Nelson Poirier – Moncton NB – Veterinarian – Activist — DDT and the Bald Eagle – Misinformation

In Cape Breton, it was noticed a reproducing population of bald eagles was still present. This pocket of the population was spared as DDT was not widely used there as it was not an area of agricultural significance. After the ban was in place, a program of gradually taking young eagles from Cape Breton to other areas of the Maritimes and to the U.S. began. A fledgling population gradually started to reappear. This has all led to the rewarding return of the bald eagle population to the point we can now see the scenario sighted near the Petitcodiac River in December 2006.

I guess Neslon didn't know about the DDT SPRAYING in 1957.

For 6 years, 220 airplanes applied DDT to the forests.

 Broadcast Date: July 7, 1957

Canada's forests are under attack. The invaders: a vast army of caterpillars relentlessly mowing down prime Maritime softwood. An outbreak of spruce budworm is threatening millions of acres in New Brunswick and Quebec. Canada is fighting back with the largest forest conservation program in history. At an impromptu air base called "Budworm City," daring pilots give Newsmagazine a tour of an enormous spraying operation. Their 220 planes are armed with the ultimate weapon: a "miraculous" pesticide known as DDT.


Parks Canada

Cape Breton – Nova Scotia's Bald Eagle Haven

Most of the Nova Scotian breeding bald eagle population is found on Cape Breton in the summer – in a 1984 survey, nearly 80% of the occupied bald eagle nests in Nova Scotia were found in Cape Breton.

The Nova Scotian population of bald eagles is important because of how few bald eagles were left in much of northeastern North America after widespread use of the pesticide DDT began. In fact, the bald eagle was considered an endangered species in the United States for many years. However, the Nova Scotian population of bald eagles remained relatively healthy and unaffected by DDT. Some Nova Scotian birds were sent to the United States to help re-establish the bald eagle populations in New Jersey and Massachusetts in the 1980s.

Bald eagles and other predatory birds are often at the top of the food chain. Toxins get more and more concentrated in animals that approach the top of the food chain, so a healthy population of birds of prey can be a good indicator of overall ecosystem health. To this end, a Raptor Monitoring Program was started by Cape Breton Highlands National Park in 2001. This program has volunteers walk trails regularly, actively searching for evidence of birds of prey.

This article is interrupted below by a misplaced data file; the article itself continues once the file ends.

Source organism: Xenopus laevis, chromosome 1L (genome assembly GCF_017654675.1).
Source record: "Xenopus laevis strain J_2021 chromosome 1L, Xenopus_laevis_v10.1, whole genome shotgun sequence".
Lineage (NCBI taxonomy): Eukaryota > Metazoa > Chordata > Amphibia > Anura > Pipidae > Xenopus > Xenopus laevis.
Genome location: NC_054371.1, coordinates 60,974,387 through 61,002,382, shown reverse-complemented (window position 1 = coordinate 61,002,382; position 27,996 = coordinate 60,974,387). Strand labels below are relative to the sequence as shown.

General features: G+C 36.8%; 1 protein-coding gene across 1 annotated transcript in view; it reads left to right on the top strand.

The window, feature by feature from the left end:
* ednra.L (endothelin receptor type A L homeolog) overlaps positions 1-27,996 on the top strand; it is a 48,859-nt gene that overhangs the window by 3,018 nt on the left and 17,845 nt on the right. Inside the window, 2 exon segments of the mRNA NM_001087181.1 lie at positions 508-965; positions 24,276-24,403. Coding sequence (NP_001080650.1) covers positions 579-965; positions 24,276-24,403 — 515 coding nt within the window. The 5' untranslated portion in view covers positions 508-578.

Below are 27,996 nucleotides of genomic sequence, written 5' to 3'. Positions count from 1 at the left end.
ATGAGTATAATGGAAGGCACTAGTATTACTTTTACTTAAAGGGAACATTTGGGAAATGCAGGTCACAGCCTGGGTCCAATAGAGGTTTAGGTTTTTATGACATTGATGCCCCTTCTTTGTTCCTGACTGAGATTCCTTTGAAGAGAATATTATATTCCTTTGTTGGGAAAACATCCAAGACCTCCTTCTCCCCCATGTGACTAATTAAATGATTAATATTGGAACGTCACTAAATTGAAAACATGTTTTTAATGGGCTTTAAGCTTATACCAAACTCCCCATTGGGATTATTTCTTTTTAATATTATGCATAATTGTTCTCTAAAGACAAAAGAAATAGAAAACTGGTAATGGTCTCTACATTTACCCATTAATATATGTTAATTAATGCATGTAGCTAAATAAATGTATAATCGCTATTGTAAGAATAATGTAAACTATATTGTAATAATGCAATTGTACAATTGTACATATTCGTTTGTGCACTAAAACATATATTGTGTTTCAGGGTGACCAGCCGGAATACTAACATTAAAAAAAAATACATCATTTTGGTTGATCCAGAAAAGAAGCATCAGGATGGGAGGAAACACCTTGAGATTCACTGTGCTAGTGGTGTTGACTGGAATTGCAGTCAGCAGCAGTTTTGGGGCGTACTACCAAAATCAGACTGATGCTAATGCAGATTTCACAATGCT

More than 100,000 bald eagles were killed (for profit) in Alaska from 1917 to 1953. Alaskan salmon fisherman feared they were a threat to the salmon population.

 Causes of death to the bald eagle are:

  1. The majority of recreational hunters are law abiding and safety conscious. Unfortunately, eagles are occasionally killed by fatal gunshot wounds inflicted by careless and ignorant hunters, malevolent people, and poachers who want to sell their feathers and talons on the black market.
    • Electrocution from taking off and landing on power poles when their large wings bridge two wires, resulting in fatal burns or heart failure.
      • Lead poisoning from eating wounded deer, ducks, and other game which eluded the hunter and later died. Three pellets can kill an eagle.
        • Less adept at hunting, young eagles are more likely to eat carrion, and possibly ingest poisoned meat used to bait wolves and coyotes.
          • Collisions with vehicles.
            • Starvation where the food is scarce. Up to half of them starve to death their first winter, due to lack of hunting skills.
              • If an eagle ends up in the water due to misjudgment of altitude or snagging a large fish, there's a danger they may die of exposure.